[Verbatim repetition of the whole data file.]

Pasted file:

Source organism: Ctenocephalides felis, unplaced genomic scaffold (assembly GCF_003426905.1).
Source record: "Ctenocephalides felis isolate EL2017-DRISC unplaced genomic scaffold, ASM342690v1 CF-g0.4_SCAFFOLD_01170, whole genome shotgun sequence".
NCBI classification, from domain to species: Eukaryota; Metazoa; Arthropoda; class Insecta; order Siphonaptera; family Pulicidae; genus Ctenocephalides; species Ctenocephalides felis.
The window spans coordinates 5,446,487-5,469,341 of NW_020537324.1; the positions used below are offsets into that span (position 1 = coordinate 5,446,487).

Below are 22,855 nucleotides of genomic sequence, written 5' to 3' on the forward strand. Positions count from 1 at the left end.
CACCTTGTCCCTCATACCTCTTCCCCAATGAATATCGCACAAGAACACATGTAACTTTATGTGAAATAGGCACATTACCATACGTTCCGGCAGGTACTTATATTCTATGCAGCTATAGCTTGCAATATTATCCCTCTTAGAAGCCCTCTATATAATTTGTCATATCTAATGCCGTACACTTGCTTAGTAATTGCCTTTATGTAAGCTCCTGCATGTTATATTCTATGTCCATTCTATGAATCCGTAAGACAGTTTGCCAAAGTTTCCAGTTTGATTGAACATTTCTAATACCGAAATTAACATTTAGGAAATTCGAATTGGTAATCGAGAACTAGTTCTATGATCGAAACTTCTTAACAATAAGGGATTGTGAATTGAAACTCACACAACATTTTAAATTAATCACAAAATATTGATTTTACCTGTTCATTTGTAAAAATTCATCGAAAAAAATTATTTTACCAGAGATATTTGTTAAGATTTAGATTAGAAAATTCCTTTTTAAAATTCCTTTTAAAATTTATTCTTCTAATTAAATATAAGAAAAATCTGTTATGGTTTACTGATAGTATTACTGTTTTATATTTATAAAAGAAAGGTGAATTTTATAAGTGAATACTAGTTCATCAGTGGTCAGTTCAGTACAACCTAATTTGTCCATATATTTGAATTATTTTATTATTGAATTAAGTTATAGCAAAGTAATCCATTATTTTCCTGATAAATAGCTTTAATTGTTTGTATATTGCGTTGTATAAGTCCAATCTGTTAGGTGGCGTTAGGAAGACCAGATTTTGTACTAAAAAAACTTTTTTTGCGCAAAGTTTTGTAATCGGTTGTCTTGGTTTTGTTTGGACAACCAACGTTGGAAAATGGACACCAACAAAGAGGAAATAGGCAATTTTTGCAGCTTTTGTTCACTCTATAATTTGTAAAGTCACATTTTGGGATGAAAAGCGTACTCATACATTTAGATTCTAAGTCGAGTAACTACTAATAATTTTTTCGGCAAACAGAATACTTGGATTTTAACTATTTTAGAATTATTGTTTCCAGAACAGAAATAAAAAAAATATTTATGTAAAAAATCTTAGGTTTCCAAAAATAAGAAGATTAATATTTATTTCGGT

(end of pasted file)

Source organism: Ctenocephalides felis, unplaced genomic scaffold (assembly GCF_003426905.1).
Source record: "Ctenocephalides felis isolate EL2017-DRISC unplaced genomic scaffold, ASM342690v1 CF-g0.4_SCAFFOLD_01170, whole genome shotgun sequence".
NCBI classification, from domain to species: Eukaryota; Metazoa; Arthropoda; class Insecta; order Siphonaptera; family Pulicidae; genus Ctenocephalides; species Ctenocephalides felis.
The window spans coordinates 5,446,487-5,469,341 of NW_020537324.1; the positions used below are offsets into that span (position 1 = coordinate 5,446,487).

Below are 22,855 nucleotides of genomic sequence, written 5' to 3' on the forward strand. Positions count from 1 at the left end.
CACCTTGTCCCTCATACCTCTTCCCCAATGAATATCGCACAAGAACACATGTAACTTTATGTGAAATAGGCACATTACCATACGTTCCGGCAGGTACTTATATTCTATGCAGCTATAGCTTGCAATATTATCCCTCTTAGAAGCCCTCTATATAATTTGTCATATCTAATGCCGTACACTTGCTTAGTAATTGCCTTTATGTAAGCTCCTGCATGTTATATTCTATGTCCATTCTATGAATCCGTAAGACAGTTTGCCAAAGTTTCCAGTTTGATTGAACATTTCTAATACCGAAATTAACATTTAGGAAATTCGAATTGGTAATCGAGAACTAGTTCTATGATCGAAACTTCTTAACAATAAGGGATTGTGAATTGAAACTCACACAACATTTTAAATTAATCACAAAATATTGATTTTACCTGTTCATTTGTAAAAATTCATCGAAAAAAATTATTTTACCAGAGATATTTGTTAAGATTTAGATTAGAAAATTCCTTTTTAAAATTCCTTTTAAAATTTATTCTTCTAATTAAATATAAGAAAAATCTGTTATGGTTTACTGATAGTATTACTGTTTTATATTTATAAAAGAAAGGTGAATTTTATAAGTGAATACTAGTTCATCAGTGGTCAGTTCAGTACAACCTAATTTGTCCATATATTTGAATTATTTTATTATTGAATTAAGTTATAGCAAAGTAATCCATTATTTTCCTGATAAATAGCTTTAATTGTTTGTATATTGCGTTGTATAAGTCCAATCTGTTAGGTGGCGTTAGGAAGACCAGATTTTGTACTAAAAAAACTTTTTTTGCGCAAAGTTTTGTAATCGGTTGTCTTGGTTTTGTTTGGACAACCAACGTTGGAAAATGGACACCAACAAAGAGGAAATAGGCAATTTTTGCAGCTTTTGTTCACTCTATAATTTGTAAAGTCACATTTTGGGATGAAAAGCGTACTCATACATTTAGATTCTAAGTCGAGTAACTACTAATAATTTTTTCGGCAAACAGAATACTTGGATTTTAACTATTTTAGAATTATTGTTTCCAGAACAGAAATAAAAAAAATATTTATGTAAAAAATCTTAGGTTTCCAAAAATAAGAAGATTAATATTTATTTCGGT